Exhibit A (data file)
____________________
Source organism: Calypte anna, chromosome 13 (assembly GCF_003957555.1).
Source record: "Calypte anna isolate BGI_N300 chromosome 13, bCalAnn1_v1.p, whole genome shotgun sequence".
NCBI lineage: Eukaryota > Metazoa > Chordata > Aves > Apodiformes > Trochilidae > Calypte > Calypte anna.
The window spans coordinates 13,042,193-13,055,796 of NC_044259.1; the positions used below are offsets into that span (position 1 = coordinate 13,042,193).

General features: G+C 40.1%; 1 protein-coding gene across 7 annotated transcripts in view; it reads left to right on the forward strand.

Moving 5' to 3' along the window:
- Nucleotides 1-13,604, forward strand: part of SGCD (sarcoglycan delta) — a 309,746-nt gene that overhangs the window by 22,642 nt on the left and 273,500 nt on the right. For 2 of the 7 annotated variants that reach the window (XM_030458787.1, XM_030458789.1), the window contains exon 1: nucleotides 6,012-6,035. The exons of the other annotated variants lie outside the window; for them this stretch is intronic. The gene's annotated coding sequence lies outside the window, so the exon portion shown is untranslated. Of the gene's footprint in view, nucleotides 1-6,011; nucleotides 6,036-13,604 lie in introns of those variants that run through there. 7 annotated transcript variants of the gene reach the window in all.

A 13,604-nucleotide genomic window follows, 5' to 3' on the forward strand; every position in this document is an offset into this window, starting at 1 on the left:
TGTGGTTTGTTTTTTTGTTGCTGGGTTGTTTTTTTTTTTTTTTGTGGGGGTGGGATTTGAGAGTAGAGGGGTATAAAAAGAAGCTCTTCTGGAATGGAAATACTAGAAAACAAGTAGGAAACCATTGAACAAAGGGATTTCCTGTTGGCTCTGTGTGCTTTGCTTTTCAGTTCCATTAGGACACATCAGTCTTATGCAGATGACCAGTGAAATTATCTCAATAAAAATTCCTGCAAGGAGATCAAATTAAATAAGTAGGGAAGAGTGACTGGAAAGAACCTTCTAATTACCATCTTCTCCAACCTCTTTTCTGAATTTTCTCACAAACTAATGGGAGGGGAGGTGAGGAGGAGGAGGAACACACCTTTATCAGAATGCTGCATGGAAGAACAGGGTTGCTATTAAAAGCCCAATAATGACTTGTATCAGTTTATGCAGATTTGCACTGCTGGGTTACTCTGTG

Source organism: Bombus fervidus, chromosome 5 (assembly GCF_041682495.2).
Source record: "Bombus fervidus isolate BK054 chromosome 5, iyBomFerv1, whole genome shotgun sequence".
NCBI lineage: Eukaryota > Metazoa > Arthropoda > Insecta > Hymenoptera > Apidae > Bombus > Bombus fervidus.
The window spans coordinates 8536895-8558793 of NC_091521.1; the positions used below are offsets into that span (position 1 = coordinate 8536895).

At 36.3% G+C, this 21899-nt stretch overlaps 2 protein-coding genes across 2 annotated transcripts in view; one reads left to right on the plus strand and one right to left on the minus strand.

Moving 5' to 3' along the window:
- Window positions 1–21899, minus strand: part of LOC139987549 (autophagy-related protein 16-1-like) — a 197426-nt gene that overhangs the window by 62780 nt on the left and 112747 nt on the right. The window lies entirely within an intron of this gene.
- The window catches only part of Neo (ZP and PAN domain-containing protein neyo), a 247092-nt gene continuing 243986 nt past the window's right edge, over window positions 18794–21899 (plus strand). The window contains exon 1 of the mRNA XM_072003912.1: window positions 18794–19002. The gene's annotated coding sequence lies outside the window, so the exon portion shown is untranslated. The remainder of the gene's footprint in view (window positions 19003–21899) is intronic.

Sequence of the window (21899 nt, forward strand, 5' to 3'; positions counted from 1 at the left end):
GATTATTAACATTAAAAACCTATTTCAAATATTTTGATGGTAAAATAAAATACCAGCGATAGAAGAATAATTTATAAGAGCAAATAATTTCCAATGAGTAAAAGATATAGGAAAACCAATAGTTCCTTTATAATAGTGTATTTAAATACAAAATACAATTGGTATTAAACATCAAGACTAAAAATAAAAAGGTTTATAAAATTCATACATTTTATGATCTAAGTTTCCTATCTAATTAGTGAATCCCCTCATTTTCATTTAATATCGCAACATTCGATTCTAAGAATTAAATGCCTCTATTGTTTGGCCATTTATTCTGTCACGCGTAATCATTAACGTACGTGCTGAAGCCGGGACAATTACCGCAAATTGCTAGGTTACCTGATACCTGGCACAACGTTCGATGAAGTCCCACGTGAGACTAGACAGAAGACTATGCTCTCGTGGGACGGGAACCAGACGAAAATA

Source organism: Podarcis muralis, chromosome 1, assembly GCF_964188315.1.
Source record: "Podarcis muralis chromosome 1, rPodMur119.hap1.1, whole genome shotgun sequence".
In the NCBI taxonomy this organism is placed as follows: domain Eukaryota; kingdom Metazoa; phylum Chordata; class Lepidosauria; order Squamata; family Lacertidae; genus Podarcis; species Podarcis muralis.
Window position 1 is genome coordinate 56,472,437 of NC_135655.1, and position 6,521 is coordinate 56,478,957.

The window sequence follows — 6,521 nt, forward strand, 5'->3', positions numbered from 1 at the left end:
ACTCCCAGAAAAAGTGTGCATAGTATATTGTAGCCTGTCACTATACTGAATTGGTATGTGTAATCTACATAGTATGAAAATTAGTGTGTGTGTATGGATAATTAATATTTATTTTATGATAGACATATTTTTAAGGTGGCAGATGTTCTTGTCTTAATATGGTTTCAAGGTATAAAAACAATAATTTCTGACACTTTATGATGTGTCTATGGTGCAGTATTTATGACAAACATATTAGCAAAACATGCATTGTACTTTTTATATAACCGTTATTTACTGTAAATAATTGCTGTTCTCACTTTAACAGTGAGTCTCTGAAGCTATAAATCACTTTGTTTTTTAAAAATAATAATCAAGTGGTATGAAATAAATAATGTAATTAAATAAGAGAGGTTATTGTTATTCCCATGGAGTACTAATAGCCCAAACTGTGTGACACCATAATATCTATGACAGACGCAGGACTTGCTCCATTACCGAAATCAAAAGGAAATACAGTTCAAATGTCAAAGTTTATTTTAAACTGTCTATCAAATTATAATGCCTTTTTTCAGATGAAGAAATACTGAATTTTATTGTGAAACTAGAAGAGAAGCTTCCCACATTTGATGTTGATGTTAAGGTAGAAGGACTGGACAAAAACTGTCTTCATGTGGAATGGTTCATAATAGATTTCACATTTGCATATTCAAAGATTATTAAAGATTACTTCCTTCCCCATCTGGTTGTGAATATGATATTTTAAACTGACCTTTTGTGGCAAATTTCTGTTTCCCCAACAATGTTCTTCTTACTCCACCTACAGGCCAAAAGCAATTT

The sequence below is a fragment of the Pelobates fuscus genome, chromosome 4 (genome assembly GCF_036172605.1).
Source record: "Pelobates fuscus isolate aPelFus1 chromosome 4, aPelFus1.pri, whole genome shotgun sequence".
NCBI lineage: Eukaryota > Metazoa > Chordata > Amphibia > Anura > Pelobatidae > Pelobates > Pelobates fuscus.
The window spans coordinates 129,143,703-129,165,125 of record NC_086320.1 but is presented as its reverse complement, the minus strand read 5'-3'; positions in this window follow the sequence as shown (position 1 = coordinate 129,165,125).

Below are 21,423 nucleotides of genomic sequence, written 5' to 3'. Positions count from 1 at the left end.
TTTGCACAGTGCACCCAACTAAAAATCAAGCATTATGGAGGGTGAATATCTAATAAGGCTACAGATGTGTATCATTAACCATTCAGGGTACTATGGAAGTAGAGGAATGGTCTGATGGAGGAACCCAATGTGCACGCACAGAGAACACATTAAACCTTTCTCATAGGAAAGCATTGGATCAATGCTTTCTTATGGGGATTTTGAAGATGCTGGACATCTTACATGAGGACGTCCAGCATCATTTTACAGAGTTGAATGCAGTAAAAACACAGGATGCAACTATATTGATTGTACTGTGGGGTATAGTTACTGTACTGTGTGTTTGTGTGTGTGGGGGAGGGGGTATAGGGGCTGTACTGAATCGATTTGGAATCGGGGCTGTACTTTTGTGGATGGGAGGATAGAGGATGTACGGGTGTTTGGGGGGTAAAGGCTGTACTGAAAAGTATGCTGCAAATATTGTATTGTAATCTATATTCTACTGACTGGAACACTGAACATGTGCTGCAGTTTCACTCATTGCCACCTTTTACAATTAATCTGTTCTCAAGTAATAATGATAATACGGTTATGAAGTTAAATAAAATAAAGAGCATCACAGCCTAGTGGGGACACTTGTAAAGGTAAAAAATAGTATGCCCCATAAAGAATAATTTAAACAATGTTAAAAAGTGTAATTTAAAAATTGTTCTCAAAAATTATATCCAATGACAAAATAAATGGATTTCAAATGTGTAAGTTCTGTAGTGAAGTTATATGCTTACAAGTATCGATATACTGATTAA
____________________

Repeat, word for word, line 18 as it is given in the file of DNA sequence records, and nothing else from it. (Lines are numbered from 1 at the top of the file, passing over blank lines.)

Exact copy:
Sequence of the window (21899 nt, forward strand, 5' to 3'; positions counted from 1 at the left end):